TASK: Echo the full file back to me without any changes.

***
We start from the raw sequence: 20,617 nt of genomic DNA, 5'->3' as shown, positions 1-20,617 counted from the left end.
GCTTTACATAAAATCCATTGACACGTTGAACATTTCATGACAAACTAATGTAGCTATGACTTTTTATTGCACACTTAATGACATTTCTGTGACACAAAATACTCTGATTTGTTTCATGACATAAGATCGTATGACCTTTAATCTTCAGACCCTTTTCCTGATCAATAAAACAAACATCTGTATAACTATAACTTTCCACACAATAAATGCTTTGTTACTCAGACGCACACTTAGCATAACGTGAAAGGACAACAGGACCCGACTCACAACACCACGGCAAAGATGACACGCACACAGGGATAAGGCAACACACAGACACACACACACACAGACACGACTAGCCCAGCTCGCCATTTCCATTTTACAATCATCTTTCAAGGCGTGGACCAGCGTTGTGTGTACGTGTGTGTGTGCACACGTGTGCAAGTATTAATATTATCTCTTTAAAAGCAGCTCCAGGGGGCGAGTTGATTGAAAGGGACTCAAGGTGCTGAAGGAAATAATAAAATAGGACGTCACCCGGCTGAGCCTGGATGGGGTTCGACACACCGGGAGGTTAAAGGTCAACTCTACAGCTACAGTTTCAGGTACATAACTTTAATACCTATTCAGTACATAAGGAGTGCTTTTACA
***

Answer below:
We start from the raw sequence: 20,617 nt of genomic DNA, 5'->3' as shown, positions 1-20,617 counted from the left end.
GCTTTACATAAAATCCATTGACACGTTGAACATTTCATGACAAACTAATGTAGCTATGACTTTTTATTGCACACTTAATGACATTTCTGTGACACAAAATACTCTGATTTGTTTCATGACATAAGATCGTATGACCTTTAATCTTCAGACCCTTTTCCTGATCAATAAAACAAACATCTGTATAACTATAACTTTCCACACAATAAATGCTTTGTTACTCAGACGCACACTTAGCATAACGTGAAAGGACAACAGGACCCGACTCACAACACCACGGCAAAGATGACACGCACACAGGGATAAGGCAACACACAGACACACACACACACAGACACGACTAGCCCAGCTCGCCATTTCCATTTTACAATCATCTTTCAAGGCGTGGACCAGCGTTGTGTGTACGTGTGTGTGTGCACACGTGTGCAAGTATTAATATTATCTCTTTAAAAGCAGCTCCAGGGGGCGAGTTGATTGAAAGGGACTCAAGGTGCTGAAGGAAATAATAAAATAGGACGTCACCCGGCTGAGCCTGGATGGGGTTCGACACACCGGGAGGTTAAAGGTCAACTCTACAGCTACAGTTTCAGGTACATAACTTTAATACCTATTCAGTACATAAGGAGTGCTTTTACA